swap swons  ==  cons            swap swoncat  ==  concat
```

A binary function `f(x,y)` is commutative if it is its own converse - if for all `x` and `y`

```        f(x,y)  =  f(y,x)
```
For example, addition of numbers is commutative, for all integers `x` and `y`
```        i + j  =  j + i
```
In Joy the `swap` operator can express that a function is commutative.
```        swap +  ==  +                   swap *  ==  *
swap and  ==  and               swap or  ==  or
swap max  ==  max               swap min  ==  min
```
Two sorted sequences can be combined with the merge operator to form one new sorted sequence. Unlike concatenation, merging is commutative:
```        swap merge  ==  merge
```

A function which yields a truth value is often called a predicate. Commutative predicates are often called symmetric. For example, the identity relation ` = `, a binary predicate, is commutative or symmetric. Another is the equal predicate which tests lists for identity, including sublists and their sublists. In conventional notation, for all integers or lists `x` and `y`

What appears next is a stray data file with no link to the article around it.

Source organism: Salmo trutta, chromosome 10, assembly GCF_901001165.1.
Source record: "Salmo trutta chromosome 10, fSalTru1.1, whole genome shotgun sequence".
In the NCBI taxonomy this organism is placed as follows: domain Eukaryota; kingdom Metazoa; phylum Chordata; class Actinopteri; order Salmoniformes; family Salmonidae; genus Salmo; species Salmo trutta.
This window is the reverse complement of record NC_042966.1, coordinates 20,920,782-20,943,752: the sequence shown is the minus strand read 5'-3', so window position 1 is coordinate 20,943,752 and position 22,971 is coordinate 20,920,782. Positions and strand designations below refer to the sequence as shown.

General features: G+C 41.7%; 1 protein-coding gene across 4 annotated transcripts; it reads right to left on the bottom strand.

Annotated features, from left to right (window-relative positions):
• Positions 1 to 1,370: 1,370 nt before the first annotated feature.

```        (i = j)  =  (j = i)        equal(x,y)  =  equal(y,x)
```
Turning these concepts on themselves, the converse relation is symmetric: for all functions `f` and `g`
```        (g is the converse of f)  =  (f is the converse of g)
```
The same is not true for the inverse relation. The `swap` operator can express that a binary predicate is symmetric. The following express that ` = ` and `equal` are symmetric:
```        swap =   ==   =                 swap equal  ==  equal
```
With `swap` one can express that elements are left unit elements for binary operations. In the case of operations such as addition and the Boolean operations this already follows from their commutativity. On the other hand, concatenation of strings or lists is not commutative, but the empty string and the empty list are both right and left unit elements for concatenation. They are also both right unit elements for merge.